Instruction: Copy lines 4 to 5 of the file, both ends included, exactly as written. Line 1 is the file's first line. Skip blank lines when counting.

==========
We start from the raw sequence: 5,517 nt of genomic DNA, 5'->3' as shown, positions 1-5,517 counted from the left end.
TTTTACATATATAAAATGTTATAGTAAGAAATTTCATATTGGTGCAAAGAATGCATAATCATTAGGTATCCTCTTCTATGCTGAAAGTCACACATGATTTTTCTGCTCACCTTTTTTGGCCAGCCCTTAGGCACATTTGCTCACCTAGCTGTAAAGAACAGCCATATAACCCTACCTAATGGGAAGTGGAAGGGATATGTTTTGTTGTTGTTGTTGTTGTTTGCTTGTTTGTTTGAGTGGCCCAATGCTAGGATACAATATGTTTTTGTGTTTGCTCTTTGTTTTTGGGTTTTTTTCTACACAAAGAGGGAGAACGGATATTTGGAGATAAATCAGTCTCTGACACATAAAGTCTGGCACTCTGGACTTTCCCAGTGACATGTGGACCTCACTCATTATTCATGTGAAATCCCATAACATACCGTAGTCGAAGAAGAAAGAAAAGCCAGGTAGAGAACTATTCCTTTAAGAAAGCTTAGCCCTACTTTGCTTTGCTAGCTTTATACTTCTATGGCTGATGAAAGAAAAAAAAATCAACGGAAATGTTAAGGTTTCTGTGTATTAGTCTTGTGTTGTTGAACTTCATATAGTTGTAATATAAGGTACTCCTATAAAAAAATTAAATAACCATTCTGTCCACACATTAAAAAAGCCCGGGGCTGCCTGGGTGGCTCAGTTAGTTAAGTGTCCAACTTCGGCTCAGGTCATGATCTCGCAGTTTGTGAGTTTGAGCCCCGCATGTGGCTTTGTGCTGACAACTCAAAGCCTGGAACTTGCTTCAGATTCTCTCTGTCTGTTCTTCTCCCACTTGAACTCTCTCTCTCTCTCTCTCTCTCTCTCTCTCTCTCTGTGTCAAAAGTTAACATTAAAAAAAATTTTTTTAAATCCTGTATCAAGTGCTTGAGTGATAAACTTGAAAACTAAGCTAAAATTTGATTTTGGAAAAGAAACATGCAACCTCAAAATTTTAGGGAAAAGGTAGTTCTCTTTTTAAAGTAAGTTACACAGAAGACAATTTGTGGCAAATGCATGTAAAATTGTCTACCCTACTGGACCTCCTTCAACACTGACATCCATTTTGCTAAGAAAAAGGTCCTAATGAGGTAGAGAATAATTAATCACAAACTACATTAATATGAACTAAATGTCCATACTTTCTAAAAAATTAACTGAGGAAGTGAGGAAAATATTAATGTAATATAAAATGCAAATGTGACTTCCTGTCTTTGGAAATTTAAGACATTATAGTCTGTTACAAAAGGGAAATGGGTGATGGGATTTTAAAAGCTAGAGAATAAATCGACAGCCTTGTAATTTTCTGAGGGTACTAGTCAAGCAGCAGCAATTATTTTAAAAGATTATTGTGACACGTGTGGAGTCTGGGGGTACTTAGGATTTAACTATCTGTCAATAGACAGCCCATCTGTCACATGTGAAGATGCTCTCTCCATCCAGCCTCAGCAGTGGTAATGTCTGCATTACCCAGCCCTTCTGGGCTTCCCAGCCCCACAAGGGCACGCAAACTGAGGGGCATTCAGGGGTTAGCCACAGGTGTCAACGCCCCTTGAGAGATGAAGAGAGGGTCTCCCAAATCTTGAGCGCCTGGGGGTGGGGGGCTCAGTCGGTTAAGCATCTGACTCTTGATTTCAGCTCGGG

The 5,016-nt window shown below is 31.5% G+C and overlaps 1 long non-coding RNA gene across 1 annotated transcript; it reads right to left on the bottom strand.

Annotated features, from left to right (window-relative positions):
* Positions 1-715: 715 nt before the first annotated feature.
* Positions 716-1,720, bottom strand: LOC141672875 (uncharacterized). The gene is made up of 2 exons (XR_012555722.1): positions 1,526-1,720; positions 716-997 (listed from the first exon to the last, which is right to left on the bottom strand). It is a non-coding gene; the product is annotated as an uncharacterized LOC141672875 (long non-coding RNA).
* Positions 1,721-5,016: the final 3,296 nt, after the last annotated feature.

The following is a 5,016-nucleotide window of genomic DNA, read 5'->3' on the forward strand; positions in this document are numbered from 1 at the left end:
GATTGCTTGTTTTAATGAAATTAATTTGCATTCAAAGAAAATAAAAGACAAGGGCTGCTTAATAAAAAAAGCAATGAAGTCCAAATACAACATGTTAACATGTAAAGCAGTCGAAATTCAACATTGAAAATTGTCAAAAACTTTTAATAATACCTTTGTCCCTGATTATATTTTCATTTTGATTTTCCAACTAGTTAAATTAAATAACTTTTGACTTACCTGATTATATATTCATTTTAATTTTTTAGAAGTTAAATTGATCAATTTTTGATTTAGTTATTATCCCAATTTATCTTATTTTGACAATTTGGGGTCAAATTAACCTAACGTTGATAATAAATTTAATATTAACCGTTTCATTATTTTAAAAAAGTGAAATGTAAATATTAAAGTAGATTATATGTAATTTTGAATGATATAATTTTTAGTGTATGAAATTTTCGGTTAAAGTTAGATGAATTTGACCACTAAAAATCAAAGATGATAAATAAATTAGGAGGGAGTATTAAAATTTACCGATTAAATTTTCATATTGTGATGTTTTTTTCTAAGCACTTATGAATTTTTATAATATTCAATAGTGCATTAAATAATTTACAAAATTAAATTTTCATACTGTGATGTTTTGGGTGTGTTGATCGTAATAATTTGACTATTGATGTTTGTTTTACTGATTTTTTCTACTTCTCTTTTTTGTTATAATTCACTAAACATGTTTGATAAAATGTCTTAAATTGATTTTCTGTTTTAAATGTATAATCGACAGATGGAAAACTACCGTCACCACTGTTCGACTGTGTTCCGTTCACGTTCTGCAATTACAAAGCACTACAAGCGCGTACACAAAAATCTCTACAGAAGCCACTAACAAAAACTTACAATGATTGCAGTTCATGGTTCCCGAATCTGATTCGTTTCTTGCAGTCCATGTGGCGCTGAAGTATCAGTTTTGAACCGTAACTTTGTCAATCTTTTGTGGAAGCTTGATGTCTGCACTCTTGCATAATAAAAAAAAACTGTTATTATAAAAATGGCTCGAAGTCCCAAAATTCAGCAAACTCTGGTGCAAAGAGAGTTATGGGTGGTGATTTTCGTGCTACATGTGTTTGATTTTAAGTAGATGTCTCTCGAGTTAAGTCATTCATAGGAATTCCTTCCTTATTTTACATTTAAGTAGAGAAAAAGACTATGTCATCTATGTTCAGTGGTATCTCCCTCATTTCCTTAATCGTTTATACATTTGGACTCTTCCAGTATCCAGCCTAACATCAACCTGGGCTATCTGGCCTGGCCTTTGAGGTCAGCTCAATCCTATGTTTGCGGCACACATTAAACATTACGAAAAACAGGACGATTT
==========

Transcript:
Annotated features, from left to right (window-relative positions):
* Positions 1-715: 715 nt before the first annotated feature.